Group of alarms on rampant illegal fishing in Quezon waters


RING NETS Government law enforcement apprehended suspected illegal fishermen on May 29 who allegedly used ‘taksay’ (ring nets) off Alabat Island in Lamon Bay, Quezon. —PHOTO COURTESY OF DANILO LARITA JR.

LUCENA CITY—Endemic destructive fishing methods have again been reported in Tayabas and Lamon bays in Quezon province, prompting an environmental group to urge the local government to clamp down on illegal activities.

Tanggol Kalikasan (TK) project officer Jay Lim said the resurgence of illegal fishing activities was confirmed by a local fisherman in this town’s coastal village of Dalahican along Tayabas Bay. TK is a public interest law firm advocating for environmental protection.

A local fisherman, who spoke on condition of anonymity, blamed the presence of large commercial fishing operations for the dwindling catches in the Bay Area.

“It’s sad to admit that some of us have been forced into (indulging) in illegal fishing. I can’t blame them,” the fisherman told the Inquirer in an interview Thursday.

On June 1, three illegal fishing boats known as “buli-buli” (modified Danish seine) that were operating in the municipal waters of Pagbilao town facing Tayabas Bay were apprehended by combined officers of the Bureau of Fisheries and Aquatic Resources, the Philippine Navy and the Philippine Coast Guard, Lim said in a separate interview.

Late last month, government authorities also halted the operations of commercial fishermen whose three boats used destructive ‘taksay’ (circular nets) off Alabat Island in Lamon Bay in the Pacific Ocean, Lim added.

More support needed

Quezon police also reported daily arrests of illegal fishermen in Tayabas and Lamon bays.

Lim said other destructive fishing methods using “pangulong” (purse seines), dynamite and cyanide also occur in the bays.

“TK has always been an active and supportive partner with government agencies in ending illegal and destructive fishing methods. But it looks like our combined efforts need more support,” he admitted.

Lim called on all local government officials here to take decisive action to stop illegal fishing.

“With the rising cost of living, more fishermen, both legitimate and illegal, will resort to illegal activities just to make a living and too bad for the environment,” Lim said.


Thirty-four of Quezon’s 42 cities are coastal: 17 along Lamon Bay in the Pacific Ocean, 12 off Tayabas Bay facing the China Sea, and five along the Gulf of Ragay. stressed that protecting the rich marine resources of Tayabas Bay from illegal fishing is a serious concern.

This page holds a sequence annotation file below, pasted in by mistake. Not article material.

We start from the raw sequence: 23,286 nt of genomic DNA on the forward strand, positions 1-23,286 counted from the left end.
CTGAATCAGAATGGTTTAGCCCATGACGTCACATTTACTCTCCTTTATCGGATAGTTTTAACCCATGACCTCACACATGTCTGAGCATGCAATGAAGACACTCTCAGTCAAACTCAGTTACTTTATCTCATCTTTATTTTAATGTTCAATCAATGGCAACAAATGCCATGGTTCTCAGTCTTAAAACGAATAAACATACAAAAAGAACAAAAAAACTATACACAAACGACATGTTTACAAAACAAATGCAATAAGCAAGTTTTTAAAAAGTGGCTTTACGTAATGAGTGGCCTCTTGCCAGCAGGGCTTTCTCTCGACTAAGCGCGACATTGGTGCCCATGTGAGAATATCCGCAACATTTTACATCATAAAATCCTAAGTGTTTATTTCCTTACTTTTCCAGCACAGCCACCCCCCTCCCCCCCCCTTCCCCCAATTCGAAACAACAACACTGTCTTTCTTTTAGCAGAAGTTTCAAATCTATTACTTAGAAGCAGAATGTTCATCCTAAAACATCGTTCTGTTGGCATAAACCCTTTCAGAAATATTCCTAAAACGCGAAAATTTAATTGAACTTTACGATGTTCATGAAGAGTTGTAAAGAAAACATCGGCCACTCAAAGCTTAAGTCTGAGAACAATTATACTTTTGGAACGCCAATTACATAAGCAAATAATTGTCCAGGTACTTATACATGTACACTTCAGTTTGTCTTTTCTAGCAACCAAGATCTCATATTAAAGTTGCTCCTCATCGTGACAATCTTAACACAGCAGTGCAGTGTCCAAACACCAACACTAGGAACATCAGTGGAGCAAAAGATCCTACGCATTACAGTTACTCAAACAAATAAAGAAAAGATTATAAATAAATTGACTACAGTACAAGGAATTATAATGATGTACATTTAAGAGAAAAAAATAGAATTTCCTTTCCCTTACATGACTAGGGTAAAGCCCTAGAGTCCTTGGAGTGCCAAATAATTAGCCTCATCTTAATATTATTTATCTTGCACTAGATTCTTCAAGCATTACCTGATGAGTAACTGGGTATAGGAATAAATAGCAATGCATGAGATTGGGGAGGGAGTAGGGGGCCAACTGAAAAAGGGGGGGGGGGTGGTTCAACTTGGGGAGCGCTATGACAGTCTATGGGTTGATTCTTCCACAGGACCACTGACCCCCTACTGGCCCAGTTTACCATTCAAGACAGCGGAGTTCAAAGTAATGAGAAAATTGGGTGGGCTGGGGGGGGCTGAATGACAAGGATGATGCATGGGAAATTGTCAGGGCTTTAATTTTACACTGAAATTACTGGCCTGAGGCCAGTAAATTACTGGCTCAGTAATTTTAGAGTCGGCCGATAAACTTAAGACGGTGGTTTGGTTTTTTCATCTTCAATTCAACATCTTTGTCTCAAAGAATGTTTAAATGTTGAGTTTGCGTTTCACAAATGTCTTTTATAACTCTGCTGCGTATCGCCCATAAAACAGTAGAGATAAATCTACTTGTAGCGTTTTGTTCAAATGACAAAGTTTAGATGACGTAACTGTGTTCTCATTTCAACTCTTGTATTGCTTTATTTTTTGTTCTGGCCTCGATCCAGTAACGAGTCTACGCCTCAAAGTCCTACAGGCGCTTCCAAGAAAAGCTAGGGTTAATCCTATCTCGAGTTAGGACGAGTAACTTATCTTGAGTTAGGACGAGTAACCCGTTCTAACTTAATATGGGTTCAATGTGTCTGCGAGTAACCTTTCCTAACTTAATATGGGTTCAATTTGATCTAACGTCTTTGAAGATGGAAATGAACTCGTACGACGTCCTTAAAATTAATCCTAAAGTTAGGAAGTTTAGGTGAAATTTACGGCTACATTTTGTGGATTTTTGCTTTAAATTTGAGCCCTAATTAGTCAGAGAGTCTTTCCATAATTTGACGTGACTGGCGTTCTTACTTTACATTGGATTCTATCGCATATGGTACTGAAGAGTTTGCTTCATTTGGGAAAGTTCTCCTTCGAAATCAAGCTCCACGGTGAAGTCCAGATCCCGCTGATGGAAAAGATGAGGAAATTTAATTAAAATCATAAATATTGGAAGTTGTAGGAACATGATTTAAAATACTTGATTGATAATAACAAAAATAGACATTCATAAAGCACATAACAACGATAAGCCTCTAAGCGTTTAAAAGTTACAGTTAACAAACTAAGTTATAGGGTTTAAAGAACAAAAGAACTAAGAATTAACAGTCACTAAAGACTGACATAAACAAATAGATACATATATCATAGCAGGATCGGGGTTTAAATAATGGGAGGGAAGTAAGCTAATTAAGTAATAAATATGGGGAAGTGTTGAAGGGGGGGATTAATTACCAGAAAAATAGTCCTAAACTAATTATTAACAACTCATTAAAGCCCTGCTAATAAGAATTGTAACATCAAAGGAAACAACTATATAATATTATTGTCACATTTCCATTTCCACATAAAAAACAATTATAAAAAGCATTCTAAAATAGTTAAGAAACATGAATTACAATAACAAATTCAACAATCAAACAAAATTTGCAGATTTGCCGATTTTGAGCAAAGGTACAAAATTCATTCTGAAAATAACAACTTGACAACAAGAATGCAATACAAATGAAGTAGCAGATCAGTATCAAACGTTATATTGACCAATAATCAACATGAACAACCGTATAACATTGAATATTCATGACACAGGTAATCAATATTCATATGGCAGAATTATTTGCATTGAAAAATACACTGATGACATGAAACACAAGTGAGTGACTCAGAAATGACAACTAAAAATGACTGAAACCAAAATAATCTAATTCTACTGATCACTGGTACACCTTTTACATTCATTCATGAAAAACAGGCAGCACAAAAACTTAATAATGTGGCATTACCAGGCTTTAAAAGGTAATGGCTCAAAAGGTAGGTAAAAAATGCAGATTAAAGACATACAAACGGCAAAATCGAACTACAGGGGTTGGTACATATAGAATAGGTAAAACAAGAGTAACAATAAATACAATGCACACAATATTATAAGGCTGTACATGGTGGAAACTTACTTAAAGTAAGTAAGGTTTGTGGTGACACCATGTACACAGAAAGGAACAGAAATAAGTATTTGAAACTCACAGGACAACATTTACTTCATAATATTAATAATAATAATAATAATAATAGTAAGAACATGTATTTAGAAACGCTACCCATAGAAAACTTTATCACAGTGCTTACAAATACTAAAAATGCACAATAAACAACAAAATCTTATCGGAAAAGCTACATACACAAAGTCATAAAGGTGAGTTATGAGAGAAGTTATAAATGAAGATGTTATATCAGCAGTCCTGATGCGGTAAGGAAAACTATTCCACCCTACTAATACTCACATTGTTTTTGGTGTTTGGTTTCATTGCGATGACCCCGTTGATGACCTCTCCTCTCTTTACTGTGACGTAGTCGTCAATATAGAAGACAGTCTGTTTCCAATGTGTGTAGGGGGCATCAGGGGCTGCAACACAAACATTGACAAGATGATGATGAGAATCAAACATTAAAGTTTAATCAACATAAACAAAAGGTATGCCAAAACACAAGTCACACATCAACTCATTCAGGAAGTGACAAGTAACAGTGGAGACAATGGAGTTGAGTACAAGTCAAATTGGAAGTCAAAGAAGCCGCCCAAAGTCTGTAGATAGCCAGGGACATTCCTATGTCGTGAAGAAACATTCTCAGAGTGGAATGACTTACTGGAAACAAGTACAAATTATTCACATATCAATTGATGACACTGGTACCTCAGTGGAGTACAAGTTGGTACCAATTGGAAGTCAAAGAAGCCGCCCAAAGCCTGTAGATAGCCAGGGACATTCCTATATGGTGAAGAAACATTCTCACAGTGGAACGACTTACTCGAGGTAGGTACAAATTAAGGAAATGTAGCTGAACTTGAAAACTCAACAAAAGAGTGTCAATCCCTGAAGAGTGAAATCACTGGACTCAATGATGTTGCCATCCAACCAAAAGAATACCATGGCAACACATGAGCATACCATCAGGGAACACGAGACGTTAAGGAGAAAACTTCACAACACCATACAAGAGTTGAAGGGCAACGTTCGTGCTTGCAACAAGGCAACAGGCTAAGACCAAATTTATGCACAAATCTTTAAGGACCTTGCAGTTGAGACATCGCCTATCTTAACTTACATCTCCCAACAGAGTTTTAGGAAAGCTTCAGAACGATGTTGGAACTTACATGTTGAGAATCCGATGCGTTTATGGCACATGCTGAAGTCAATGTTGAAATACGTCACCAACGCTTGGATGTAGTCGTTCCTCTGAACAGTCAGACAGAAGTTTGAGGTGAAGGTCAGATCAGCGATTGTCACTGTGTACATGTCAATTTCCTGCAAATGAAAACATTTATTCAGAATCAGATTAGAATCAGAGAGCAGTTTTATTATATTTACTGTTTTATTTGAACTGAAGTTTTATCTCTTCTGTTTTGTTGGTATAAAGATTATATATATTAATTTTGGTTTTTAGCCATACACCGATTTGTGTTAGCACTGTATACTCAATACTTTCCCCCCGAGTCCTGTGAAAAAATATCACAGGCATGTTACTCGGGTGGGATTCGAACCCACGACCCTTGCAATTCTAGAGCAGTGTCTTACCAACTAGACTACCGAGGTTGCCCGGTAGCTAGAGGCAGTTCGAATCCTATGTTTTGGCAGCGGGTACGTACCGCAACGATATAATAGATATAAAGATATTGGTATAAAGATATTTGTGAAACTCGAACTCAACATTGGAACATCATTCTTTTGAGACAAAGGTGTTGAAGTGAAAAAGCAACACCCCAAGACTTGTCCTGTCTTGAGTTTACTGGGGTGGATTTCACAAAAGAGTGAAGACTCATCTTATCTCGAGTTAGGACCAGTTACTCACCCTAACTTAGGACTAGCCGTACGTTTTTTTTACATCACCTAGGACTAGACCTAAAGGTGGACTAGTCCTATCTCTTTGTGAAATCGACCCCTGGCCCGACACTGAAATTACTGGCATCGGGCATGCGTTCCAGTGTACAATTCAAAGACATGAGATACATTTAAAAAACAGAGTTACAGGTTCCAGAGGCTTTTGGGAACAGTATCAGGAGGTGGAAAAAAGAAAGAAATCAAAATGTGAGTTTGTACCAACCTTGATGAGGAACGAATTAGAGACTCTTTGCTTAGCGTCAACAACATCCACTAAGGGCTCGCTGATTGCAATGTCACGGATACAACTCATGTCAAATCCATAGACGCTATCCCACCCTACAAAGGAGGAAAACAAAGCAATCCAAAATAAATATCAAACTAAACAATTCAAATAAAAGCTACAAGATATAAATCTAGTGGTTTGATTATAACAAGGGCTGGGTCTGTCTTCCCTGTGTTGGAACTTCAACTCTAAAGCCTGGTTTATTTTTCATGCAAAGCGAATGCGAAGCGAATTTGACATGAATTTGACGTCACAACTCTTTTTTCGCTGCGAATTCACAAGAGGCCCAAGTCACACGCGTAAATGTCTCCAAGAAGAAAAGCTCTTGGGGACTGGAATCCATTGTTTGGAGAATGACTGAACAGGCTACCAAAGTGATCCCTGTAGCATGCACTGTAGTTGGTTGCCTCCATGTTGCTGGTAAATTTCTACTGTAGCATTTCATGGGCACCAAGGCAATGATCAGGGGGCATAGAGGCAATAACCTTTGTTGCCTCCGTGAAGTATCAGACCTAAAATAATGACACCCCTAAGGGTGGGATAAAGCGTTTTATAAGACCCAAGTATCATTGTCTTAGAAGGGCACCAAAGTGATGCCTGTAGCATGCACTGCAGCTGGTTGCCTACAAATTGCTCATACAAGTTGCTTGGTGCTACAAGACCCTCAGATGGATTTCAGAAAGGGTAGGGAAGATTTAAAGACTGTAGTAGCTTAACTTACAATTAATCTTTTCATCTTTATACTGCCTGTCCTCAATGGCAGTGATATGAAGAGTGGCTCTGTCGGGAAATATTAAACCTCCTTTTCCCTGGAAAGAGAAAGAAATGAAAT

“For the first time, a hawksbill turtle, classified as critically endangered, was recently spotted in the bay. A whale shark was also sighted,” Lim revealed.

He said their continued monitoring has also shown that fish sanctuaries in Tayabas Bay are showing life again, as sea turtles, manta rays and various species of fish have started returning to the areas.

The coastline of Tayabas in the town of Sariaya serves as a sanctuary for turtles which usually come to lay and hatch their eggs from October to December.

Fishermen, fishery guardians and local officials have been trained to care for hatchlings of different sea turtle species at five nesting sites.

Deadly Threats

But numerous ‘baklad’ or huge fixed fish traps sunk at the bottom of the bay pose a deadly threat to sea turtles, a number of which have been found dead along the beach from suffocation after becoming entangled in traps to fish.

Coral reef poachers are also threatening the bay’s marine life, in some cases implicating fishermen who needed to supplement the income lost to commercial fishers.

According to a TK study, years of illegal and commercial fishing and pollution have damaged Tayabas Bay, which covers 287,332 hectares.

The depletion of marine resources in Lamon Bay in northern Quezon and in Tayabas Bay covering parts of Quezon, Marinduque and Batangas provinces has long been a concern for environmentalists.


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